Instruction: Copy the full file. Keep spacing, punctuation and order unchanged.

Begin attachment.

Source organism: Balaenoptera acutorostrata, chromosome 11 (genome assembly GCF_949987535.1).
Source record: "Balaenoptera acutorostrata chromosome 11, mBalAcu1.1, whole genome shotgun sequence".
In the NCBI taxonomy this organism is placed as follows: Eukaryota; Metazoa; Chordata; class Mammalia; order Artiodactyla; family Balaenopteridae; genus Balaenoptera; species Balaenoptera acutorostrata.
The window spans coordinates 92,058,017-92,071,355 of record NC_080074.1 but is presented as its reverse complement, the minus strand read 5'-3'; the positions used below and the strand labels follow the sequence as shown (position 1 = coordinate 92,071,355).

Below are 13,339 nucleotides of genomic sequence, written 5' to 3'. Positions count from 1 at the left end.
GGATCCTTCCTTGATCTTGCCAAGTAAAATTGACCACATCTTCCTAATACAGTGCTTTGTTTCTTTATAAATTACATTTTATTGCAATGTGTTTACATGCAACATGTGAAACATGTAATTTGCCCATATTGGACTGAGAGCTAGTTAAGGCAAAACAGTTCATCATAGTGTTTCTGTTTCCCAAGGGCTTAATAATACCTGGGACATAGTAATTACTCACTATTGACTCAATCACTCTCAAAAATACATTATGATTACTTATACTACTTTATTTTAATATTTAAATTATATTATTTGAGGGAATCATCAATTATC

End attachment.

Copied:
Source organism: Balaenoptera acutorostrata, chromosome 11 (genome assembly GCF_949987535.1).
Source record: "Balaenoptera acutorostrata chromosome 11, mBalAcu1.1, whole genome shotgun sequence".
In the NCBI taxonomy this organism is placed as follows: Eukaryota; Metazoa; Chordata; class Mammalia; order Artiodactyla; family Balaenopteridae; genus Balaenoptera; species Balaenoptera acutorostrata.
The window spans coordinates 92,058,017-92,071,355 of record NC_080074.1 but is presented as its reverse complement, the minus strand read 5'-3'; the positions used below and the strand labels follow the sequence as shown (position 1 = coordinate 92,071,355).

Below are 13,339 nucleotides of genomic sequence, written 5' to 3'. Positions count from 1 at the left end.
GGATCCTTCCTTGATCTTGCCAAGTAAAATTGACCACATCTTCCTAATACAGTGCTTTGTTTCTTTATAAATTACATTTTATTGCAATGTGTTTACATGCAACATGTGAAACATGTAATTTGCCCATATTGGACTGAGAGCTAGTTAAGGCAAAACAGTTCATCATAGTGTTTCTGTTTCCCAAGGGCTTAATAATACCTGGGACATAGTAATTACTCACTATTGACTCAATCACTCTCAAAAATACATTATGATTACTTATACTACTTTATTTTAATATTTAAATTATATTATTTGAGGGAATCATCAATTATC